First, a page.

clock menu more-arrow no yes mobile

Filed under:

Roundup From BN Walk: Savoring Happy Bruin Moments In Baseball, Soccer & Other UCLA Notes

Hope everyone is enjoying their long Fourth of July weekend. It is steaming and sweltering out in the Eastern Seaboard. I sure hope our coaches are sending daily weather updates (with testimonies from kids like Aramide Olaniyan) to all the high school kids they are recruiting from the Mid Atlantic or anywhere out in the East. Times like this it will be a slam dunk if kids are made aware of exactly the kind of weather we are used to (or in some of our cases "were" use to) 365 days a year in Westwood.

Anyway, since our last frontpage post was on baseball, we will start there. Kendall Rogers from, wrote  a great article about how UCLA has joined the "list of elite programs" in baseball. He has a nice look back at our memorable season:

As South Carolina celebrated, sophomore pitcher Gerrit Cole - who turned down millions to go to college - was covered with tears. Many of his teammates were in the same shape, while others were stunned.

In reality, this UCLA team has nothing to be ashamed of. It fell short of winning a title, but this team changed the national perception of the program.

It did something many thought was impossible. It raised the bar.

"That's something we're really proud of and something came here to do after we signed our letters of intent," pitcher Rob Rasmussen said. "Looking back on it [the season] I think we'll be happy."

You can read rest of the piece by going here. More after the jump.

Speaking of being happy with the effort they put on the field (well in this case the "pitch") former Bruin and starter for Team USA - Jonathan Bornstein - has been savoring his recent experience in the World Cup:

"Easily, it's that moment when Landon scores the goal against Algeria in the last minute of the game," he said. "It was like a roller coaster of emotions prior to that, and that moment just sort of capitalized everything."

That was the first game Bornstein started in the World Cup. It was the first time he kept his game jersey, opting not to swap with a player on the other team. And it was the first time he became nervous in World Cup competition.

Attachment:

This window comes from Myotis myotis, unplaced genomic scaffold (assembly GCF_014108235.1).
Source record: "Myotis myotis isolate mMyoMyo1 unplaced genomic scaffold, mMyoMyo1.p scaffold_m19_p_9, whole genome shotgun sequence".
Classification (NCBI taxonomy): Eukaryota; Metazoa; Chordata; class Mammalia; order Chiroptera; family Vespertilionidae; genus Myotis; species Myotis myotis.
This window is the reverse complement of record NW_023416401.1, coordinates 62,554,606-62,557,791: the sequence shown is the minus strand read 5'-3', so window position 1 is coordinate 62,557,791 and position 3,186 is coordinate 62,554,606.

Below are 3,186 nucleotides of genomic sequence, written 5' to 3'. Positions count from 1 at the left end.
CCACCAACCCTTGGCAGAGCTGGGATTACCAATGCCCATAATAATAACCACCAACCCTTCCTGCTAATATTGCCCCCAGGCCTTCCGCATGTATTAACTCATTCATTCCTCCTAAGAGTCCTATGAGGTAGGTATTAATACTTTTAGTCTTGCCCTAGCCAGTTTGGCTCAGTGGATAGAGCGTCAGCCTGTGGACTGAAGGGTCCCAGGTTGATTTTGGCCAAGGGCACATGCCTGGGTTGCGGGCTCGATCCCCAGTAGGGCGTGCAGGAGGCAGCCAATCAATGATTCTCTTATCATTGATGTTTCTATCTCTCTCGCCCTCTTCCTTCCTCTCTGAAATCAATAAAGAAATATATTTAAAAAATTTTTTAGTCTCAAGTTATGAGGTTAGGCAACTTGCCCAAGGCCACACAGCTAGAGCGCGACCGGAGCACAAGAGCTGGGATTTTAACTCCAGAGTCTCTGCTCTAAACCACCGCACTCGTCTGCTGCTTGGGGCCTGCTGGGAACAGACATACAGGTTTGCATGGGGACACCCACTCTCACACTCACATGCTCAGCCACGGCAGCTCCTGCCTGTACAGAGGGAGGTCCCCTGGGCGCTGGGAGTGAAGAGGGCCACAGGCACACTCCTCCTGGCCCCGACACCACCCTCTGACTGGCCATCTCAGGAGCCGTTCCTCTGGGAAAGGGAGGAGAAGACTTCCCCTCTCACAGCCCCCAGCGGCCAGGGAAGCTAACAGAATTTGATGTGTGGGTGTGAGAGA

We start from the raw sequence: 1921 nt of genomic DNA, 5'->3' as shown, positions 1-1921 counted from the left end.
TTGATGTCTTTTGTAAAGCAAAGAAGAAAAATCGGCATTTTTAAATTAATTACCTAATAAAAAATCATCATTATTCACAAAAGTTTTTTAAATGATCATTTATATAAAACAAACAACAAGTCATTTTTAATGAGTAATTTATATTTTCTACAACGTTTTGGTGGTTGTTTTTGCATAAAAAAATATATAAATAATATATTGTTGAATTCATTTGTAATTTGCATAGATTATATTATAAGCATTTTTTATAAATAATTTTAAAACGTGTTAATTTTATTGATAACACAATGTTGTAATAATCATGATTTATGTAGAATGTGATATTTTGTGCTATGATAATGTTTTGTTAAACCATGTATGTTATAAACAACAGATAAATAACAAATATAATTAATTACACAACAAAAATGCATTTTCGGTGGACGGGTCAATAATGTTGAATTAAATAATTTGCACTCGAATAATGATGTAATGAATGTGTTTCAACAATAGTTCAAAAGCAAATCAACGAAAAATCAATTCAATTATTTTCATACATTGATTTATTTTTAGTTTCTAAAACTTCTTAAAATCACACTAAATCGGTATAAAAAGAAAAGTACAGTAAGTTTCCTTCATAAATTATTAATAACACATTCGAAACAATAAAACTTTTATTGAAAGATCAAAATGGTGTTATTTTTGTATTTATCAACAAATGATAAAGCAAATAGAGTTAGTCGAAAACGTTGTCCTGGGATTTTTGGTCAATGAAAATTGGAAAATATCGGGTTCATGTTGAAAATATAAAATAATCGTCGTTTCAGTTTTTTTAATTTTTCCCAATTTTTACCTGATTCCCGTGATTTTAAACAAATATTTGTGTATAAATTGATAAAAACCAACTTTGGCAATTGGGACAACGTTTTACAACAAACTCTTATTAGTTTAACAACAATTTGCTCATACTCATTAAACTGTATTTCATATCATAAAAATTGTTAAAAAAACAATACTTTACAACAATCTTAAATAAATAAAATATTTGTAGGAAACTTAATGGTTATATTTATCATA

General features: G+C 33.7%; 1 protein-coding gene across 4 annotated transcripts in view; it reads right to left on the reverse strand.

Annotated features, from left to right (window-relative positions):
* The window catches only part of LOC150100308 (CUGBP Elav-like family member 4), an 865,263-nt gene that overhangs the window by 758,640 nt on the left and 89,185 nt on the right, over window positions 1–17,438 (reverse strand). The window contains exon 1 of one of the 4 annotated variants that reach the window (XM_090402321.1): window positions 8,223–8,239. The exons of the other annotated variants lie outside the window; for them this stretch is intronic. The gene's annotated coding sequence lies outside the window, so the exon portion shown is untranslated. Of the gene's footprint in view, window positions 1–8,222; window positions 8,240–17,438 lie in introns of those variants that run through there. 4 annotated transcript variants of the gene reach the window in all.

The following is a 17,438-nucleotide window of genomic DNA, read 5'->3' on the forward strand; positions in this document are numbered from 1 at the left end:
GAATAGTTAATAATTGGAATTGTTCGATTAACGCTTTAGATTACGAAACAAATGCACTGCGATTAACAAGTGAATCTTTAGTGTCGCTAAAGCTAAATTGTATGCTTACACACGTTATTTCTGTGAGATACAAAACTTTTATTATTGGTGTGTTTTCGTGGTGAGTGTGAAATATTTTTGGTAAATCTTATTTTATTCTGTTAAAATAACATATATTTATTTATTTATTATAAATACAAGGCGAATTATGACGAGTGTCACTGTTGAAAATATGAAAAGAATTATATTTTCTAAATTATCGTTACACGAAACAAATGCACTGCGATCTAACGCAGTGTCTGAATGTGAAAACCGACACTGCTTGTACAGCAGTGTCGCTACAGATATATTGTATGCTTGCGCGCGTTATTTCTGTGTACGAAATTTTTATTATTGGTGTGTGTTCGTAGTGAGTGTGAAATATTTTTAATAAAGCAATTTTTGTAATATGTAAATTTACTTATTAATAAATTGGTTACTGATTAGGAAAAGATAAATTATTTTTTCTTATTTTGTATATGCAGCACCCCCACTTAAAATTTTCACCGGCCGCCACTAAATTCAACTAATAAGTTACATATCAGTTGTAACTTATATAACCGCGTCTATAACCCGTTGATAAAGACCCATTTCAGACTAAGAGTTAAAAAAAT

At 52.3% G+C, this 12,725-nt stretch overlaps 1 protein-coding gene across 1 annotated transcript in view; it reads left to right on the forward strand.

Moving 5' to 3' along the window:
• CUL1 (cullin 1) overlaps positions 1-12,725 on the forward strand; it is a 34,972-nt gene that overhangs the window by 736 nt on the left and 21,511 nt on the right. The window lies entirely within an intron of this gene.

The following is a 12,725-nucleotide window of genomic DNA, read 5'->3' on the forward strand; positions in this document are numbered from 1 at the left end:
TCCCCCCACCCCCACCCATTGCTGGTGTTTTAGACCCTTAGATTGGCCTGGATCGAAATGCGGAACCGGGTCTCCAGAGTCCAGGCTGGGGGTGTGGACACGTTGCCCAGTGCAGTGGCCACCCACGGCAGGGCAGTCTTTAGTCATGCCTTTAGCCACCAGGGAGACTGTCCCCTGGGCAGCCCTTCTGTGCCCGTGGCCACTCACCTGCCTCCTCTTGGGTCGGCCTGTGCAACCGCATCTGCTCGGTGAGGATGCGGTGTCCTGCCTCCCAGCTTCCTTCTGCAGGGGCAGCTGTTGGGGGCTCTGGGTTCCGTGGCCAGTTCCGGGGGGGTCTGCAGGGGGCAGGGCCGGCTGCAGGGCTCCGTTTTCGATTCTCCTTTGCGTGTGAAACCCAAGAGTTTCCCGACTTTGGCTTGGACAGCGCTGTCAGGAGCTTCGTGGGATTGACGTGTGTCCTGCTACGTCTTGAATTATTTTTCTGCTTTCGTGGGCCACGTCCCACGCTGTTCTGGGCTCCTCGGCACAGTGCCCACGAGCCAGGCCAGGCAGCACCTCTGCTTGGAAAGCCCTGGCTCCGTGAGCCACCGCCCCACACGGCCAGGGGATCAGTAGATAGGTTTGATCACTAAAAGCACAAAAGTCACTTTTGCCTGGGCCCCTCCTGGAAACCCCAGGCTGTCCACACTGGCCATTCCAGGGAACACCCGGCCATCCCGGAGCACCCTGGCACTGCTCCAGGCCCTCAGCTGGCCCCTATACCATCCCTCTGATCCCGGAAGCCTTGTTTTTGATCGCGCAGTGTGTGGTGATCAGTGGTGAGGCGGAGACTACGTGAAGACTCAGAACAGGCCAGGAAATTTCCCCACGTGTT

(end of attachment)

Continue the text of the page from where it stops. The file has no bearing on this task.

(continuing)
"I was extremely happy," Bornstein said of the moment U.S. Coach Bob Bradley told him he would start. "Then it went from happiness to nerves."

I still wonder how we would have done against Uruguay if we our defense held firm in the opening mins against Ghana. BTW note the use of "we." The only time I use the word "we" in sports on anything other than UCLA related matters, is when we are talking about US national teams. Not saying what others  should be saying or not saying, but it always came across as weird to me when fans use "we" while following their professional sports teams (especially in today's sports world when teams or players don't care much about old school loyalty to their teams).

Speaking of the topic of professional teams, JF is shopping around for a new team. Thankfully for him, the Lakers are being very cool about the whole process as they are enabling him to test the market as an unrestricted free agent:

But by waiving the right - and surrendering any chance at compensation if he leaves - the Lakers granted Farmar complete freedom to find a job and team that best suits him.

And for that, he is grateful.

"I really appreciate what they did, because they didn't have to. They could have treated me like a piece of real estate and potentially hurt my ability to take a serious look at what might be out there for me," Farmar said. "So for that, I am thankful."

The move didn't officially end Farmar's Lakers career, which began four years ago when they drafted him in the first round out of UCLA and spanned three NBA Finals appearances and two world championships. But with the signing of Blake and the likelihood of Fisher returning, it is very doubtful Farmar will be wearing purple and gold next year.

Now Farmar can focus on finding a team he feels best suits his talents - which sometimes seemed suffocated by the restrictions of the triangle offense.

As of Saturday, the Indiana Pacers, Portland Trail Blazers and New York Knicks were showing considerable interest in Farmar. Each team runs a wide-open offense.

Good luck to JF. Hope it all works out for him.

Lastly, kind of an interesting piece from the Salt Lake Tribune on where Utah fits into the new Pac-10/12. Here is how Kurt Kragthorpe, the Tribune columnist views UCLA at this snap shot of time:

4. UCLA: The Bruins' recent struggles tend to obscure the fact they won or shared three Pac-10 titles in the 1990s. UCLA owns a share of the southern California market, plays home games in the Rose Bowl and is on an upswing again. Enhanced recruiting soon should have a big impact.

We should find out about that impact in next two years.